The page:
An electron microscope and a photon-microscope have changed the routine of the Pathological Anatomy Department, which now offers 400 examinations per year. The photon-microscope is linked up to a system of morphometry, – resources which didn’t exist in the past – and hooked up to a computer. The optical set of the equipment carries out the exact measuring of the cells contained within the focused area. “With this new resource, it has been possible to expand the supply of examinations and to open up new research fields”, guarantees Athanase Billis, a professor in the Department. “The only electronic microscope of the HC, used in research and for routine examinations of patients with cancer and renal illnesses, was broken and stayed for almost three years without being fixed” says Billis.

Bone marrow transplant
To the laboratories of the Medical Faculty of USP in Ribeirão Preto the Infra allocated the amount of R$ 4.6 million, partly invested in equipment that has brought improvements to the sector that takes care of patients with leukemia and in the research into bone marrow transplants in the Hospital das Clínicas. The researcher Júlio César Voltarelli, of the area of Clinical Medicine and the coordinator of the Bone Marrow Transplant group, has, since 1995, been able to count upon a FACS Vantage Flow Cytometer, which is being used by five research teams. This apparatus is the most advanced for carrying out the technique of sorting (separation of the cells for analysis) of the bone marrow on patients.

In the Clinical Medicine Department, a piece of equipment produces nuclear images of the heart and the organs of the digestive tube. In the view of José Antonio Marin Neto, a cardiology professor, the apparatus is responsible for a leap in the quality of the treatment in cardiology and gastroenterology. “Marking is done on the organs or the blood with radioactive elements, and thereafter the patient is examined using the apparatus, which allows us to visualize the distribution of blood in the interior of the heart, to check its functioning and obtain a diagnosis of coronary obstructions, and at the same time doubles the capacity of the service.”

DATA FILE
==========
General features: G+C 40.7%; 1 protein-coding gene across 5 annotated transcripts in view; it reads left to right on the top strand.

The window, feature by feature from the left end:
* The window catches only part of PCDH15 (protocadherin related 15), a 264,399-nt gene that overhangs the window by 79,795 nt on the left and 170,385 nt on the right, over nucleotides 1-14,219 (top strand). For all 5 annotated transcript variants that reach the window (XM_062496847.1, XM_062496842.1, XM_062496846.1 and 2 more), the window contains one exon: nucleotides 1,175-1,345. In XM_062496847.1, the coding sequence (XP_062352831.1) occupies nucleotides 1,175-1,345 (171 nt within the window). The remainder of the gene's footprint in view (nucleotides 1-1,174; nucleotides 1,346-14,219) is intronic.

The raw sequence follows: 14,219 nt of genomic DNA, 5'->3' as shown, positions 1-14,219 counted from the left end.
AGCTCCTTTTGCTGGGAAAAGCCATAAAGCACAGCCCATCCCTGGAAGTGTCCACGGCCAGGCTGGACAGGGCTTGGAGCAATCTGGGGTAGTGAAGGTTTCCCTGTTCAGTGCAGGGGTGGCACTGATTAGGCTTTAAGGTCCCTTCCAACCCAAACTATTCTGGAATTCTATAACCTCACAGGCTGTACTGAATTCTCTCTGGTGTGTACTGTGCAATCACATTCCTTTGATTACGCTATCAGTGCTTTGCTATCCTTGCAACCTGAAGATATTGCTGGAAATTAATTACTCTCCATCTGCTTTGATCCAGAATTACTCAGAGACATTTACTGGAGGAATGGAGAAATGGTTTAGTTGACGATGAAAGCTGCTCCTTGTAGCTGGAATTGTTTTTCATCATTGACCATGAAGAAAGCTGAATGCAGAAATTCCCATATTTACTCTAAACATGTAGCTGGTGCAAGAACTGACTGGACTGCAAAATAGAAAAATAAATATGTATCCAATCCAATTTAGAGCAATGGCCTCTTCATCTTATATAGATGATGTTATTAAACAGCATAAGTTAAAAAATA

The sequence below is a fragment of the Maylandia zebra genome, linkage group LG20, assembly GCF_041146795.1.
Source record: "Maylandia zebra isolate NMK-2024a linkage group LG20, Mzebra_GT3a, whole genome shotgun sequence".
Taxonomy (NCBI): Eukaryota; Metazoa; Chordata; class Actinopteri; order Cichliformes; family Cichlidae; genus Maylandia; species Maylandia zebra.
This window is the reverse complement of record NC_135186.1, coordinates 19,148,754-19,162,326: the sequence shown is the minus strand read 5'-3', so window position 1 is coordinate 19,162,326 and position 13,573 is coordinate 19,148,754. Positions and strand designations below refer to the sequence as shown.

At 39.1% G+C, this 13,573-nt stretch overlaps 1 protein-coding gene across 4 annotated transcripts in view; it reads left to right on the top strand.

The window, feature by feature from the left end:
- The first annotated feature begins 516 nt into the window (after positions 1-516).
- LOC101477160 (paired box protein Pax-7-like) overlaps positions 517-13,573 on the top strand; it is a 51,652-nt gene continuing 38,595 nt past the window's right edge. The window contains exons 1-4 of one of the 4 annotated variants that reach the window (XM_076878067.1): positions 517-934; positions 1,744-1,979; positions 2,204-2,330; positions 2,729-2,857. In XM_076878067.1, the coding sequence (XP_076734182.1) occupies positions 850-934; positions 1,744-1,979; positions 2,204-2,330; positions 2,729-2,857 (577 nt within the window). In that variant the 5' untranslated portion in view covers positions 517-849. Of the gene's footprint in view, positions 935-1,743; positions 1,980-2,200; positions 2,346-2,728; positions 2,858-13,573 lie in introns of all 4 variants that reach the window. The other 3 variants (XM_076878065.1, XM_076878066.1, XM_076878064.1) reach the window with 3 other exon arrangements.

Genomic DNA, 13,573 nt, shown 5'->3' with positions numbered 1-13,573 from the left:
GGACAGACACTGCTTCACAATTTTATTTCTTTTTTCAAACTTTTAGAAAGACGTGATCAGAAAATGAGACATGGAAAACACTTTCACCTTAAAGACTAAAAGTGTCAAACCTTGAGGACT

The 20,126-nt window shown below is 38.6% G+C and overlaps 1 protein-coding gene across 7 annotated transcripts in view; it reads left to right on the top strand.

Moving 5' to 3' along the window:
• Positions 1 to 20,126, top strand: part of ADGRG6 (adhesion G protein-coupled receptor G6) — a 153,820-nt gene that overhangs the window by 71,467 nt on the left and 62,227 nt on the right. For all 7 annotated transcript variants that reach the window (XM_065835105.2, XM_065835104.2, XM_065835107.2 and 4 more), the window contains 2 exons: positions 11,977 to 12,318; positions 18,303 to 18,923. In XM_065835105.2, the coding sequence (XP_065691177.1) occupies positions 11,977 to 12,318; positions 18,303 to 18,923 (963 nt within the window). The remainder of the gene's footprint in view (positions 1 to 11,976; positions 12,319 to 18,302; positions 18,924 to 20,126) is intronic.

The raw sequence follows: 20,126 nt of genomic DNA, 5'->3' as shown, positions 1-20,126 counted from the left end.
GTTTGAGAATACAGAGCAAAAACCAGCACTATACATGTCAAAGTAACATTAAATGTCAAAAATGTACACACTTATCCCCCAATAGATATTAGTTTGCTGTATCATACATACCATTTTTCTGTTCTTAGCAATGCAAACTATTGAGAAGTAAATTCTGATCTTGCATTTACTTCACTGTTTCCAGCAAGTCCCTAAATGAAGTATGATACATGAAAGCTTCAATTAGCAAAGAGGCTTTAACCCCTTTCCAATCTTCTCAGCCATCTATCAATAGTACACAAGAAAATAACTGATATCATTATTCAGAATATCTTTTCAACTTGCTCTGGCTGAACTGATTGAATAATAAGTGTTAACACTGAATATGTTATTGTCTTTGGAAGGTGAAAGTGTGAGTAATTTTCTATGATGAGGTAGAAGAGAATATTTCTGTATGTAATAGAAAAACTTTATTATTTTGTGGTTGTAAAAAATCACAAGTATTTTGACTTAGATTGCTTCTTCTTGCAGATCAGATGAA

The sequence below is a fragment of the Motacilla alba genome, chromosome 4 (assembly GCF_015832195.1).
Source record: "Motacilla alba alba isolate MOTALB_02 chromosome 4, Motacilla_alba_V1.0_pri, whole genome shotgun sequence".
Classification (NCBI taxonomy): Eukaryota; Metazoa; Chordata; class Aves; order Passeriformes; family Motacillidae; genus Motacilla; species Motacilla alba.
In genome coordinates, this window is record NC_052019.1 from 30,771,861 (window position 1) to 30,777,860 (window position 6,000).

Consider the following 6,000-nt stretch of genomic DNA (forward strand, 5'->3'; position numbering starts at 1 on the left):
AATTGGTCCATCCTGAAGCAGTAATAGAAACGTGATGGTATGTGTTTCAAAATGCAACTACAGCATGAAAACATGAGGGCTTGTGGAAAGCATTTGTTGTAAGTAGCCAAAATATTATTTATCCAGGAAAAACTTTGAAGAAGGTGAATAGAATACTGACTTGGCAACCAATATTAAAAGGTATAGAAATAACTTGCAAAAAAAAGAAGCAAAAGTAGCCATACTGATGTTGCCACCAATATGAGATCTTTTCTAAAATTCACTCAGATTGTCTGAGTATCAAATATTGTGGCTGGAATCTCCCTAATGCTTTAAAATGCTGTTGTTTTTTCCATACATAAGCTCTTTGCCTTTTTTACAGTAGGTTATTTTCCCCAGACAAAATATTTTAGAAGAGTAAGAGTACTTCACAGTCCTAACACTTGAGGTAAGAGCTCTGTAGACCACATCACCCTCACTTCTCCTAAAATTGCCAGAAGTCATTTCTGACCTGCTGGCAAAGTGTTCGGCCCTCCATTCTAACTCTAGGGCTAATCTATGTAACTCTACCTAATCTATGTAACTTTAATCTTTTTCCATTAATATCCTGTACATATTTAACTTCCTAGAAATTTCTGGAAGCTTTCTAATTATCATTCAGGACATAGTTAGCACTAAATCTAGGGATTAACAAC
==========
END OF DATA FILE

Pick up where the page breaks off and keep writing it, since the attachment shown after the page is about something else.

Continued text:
Research at Incor
Of the R$ 720,000 allocated to the laboratories of the Heart Institute of the Hospital das Clínicas of the Medical Faculty of USP, one part was invested in the Hypertension Unit of the Cardiology and Cardiac Surgery Division, directed by the researcher Eduardo Moacyr Krieger. He worked hard for the renovation of the physical area of the human physiology and experimental physiology laboratories and to the establishment of a molecular biology laboratory.” All of them are used in the research of hypertension and also serve for the treatment of more than 3,000 regular patients registered at the unit.” he said.

In Dr. Krieger’s view, the number of patients who are benefited, either directly or indirectly, is even greater. “The research carried out here is quickly applied to treatment and it is also good for the doctors of other hospitals in the health service network who look after hypertension cases.”

In the laboratories of the Hypertension Unit studies into epidemiology are being developed and research aiming the treatment and control of the illness, as well as the application of surgical methods. “The research is integrated and covers studies in molecular biology, animal experimentation and clinical studies on patients,” explains Dr. Krieger.